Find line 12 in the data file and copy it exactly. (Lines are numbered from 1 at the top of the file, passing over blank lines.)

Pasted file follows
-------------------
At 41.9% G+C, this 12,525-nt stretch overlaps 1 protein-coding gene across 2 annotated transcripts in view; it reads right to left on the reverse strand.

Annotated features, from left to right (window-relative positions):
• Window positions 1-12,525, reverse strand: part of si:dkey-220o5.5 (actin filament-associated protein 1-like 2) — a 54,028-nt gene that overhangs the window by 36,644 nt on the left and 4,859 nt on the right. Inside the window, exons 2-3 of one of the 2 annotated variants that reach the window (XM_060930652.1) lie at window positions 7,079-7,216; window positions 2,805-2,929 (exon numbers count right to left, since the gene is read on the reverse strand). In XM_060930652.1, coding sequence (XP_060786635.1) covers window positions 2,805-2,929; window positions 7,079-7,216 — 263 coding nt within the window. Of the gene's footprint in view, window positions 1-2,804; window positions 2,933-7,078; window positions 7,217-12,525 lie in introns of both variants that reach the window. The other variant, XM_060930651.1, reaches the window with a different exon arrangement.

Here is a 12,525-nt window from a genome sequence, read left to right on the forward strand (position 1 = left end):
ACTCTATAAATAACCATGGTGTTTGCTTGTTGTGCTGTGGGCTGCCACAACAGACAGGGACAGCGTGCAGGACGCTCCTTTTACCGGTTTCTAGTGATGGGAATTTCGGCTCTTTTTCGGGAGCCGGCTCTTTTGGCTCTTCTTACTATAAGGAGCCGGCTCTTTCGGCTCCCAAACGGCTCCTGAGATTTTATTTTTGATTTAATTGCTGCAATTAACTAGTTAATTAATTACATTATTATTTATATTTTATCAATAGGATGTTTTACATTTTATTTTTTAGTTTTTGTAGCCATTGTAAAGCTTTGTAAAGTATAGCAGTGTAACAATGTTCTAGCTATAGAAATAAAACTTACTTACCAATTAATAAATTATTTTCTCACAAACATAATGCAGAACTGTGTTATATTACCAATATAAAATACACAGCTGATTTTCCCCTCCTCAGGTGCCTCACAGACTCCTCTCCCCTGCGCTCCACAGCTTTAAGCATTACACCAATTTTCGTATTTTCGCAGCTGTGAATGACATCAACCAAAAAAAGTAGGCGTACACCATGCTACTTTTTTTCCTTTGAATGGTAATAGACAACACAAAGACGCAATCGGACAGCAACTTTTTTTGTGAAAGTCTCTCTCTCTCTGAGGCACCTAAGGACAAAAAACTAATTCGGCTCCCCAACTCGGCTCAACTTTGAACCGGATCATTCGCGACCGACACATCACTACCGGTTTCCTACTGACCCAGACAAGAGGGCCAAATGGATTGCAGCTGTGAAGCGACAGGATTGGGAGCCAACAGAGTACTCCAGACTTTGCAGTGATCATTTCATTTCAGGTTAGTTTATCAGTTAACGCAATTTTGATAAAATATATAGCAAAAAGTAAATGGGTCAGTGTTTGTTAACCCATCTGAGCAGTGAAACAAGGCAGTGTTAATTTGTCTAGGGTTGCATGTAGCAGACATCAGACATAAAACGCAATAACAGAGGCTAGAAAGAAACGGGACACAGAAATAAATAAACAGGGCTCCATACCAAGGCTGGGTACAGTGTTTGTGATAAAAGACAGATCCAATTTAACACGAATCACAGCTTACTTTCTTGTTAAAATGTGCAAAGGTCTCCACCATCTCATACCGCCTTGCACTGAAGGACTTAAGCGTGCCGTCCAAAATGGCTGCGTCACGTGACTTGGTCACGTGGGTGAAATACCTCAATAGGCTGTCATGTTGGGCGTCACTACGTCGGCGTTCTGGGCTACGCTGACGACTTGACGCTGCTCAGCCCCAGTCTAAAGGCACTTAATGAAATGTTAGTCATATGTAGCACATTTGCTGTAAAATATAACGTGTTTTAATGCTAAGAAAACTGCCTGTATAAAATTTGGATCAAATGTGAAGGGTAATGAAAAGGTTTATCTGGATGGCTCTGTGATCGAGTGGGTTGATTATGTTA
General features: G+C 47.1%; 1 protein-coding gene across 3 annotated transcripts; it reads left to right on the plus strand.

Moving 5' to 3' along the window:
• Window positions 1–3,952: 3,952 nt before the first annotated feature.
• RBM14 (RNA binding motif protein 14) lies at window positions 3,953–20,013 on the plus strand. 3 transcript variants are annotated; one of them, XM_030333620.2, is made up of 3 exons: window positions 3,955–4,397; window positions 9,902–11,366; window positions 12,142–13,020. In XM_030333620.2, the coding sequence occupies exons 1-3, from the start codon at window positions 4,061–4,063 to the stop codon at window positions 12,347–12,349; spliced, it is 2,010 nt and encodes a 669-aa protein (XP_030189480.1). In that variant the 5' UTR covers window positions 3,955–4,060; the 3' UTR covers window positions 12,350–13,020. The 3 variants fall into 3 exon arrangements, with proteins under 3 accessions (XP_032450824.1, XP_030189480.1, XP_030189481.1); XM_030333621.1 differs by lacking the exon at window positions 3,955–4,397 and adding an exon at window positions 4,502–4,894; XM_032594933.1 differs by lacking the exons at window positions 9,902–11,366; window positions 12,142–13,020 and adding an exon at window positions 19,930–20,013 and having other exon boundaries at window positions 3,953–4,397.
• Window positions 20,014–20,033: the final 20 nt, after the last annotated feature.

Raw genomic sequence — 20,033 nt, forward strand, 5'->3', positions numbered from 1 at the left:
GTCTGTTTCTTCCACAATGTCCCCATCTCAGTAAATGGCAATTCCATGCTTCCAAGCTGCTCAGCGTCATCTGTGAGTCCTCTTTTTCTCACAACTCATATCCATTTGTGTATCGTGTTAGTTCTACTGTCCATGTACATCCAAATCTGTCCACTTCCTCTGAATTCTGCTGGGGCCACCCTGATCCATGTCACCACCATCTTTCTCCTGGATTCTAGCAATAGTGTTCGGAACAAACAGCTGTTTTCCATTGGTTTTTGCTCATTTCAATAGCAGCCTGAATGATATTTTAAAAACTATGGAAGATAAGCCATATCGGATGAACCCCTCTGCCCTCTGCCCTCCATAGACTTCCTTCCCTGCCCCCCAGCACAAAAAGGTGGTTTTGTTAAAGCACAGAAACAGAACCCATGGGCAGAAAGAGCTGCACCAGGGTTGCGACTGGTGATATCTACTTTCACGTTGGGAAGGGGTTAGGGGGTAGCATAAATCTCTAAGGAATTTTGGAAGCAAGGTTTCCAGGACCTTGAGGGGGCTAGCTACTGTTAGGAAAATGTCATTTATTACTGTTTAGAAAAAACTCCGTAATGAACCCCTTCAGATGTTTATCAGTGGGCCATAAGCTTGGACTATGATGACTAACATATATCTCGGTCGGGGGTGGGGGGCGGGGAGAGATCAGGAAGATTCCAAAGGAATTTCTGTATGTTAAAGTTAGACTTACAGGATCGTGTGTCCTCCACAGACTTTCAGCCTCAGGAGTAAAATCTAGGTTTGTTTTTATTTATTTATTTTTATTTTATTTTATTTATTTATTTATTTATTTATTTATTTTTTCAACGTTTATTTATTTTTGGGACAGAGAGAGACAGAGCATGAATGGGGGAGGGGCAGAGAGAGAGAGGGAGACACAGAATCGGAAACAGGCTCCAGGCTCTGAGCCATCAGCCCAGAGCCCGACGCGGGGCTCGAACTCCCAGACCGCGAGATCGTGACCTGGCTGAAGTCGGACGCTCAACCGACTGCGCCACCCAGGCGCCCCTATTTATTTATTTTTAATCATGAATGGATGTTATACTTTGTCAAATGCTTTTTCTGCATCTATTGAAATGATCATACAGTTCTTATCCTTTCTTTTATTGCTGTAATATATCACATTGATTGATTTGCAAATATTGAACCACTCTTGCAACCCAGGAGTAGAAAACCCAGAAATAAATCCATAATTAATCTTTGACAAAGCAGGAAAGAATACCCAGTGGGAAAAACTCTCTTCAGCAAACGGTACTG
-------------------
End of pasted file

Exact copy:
GTCTGTTTCTTCCACAATGTCCCCATCTCAGTAAATGGCAATTCCATGCTTCCAAGCTGCTCAGCGTCATCTGTGAGTCCTCTTTTTCTCACAACTCATATCCATTTGTGTATCGTGTTAGTTCTACTGTCCATGTACATCCAAATCTGTCCACTTCCTCTGAATTCTGCTGGGGCCACCCTGATCCATGTCACCACCATCTTTCTCCTGGATTCTAGCAATAGTGTTCGGAACAAACAGCTGTTTTCCATTGGTTTTTGCTCATTTCAATAGCAGCCTGAATGATATTTTAAAAACTATGGAAGATAAGCCATATCGGATGAACCCCTCTGCCCTCTGCCCTCCATAGACTTCCTTCCCTGCCCCCCAGCACAAAAAGGTGGTTTTGTTAAAGCACAGAAACAGAACCCATGGGCAGAAAGAGCTGCACCAGGGTTGCGACTGGTGATATCTACTTTCACGTTGGGAAGGGGTTAGGGGGTAGCATAAATCTCTAAGGAATTTTGGAAGCAAGGTTTCCAGGACCTTGAGGGGGCTAGCTACTGTTAGGAAAATGTCATTTATTACTGTTTAGAAAAAACTCCGTAATGAACCCCTTCAGATGTTTATCAGTGGGCCATAAGCTTGGACTATGATGACTAACATATATCTCGGTCGGGGGTGGGGGGCGGGGAGAGATCAGGAAGATTCCAAAGGAATTTCTGTATGTTAAAGTTAGACTTACAGGATCGTGTGTCCTCCACAGACTTTCAGCCTCAGGAGTAAAATCTAGGTTTGTTTTTATTTATTTATTTTTATTTTATTTTATTTATTTATTTATTTATTTATTTATTTTTTCAACGTTTATTTATTTTTGGGACAGAGAGAGACAGAGCATGAATGGGGGAGGGGCAGAGAGAGAGAGGGAGACACAGAATCGGAAACAGGCTCCAGGCTCTGAGCCATCAGCCCAGAGCCCGACGCGGGGCTCGAACTCCCAGACCGCGAGATCGTGACCTGGCTGAAGTCGGACGCTCAACCGACTGCGCCACCCAGGCGCCCCTATTTATTTATTTTTAATCATGAATGGATGTTATACTTTGTCAAATGCTTTTTCTGCATCTATTGAAATGATCATACAGTTCTTATCCTTTCTTTTATTGCTGTAATATATCACATTGATTGATTTGCAAATATTGAACCACTCTTGCAACCCAGGAGTAGAAAACCCAGAAATAAATCCATAATTAATCTTTGACAAAGCAGGAAAGAATACCCAGTGGGAAAAACTCTCTTCAGCAAACGGTACTG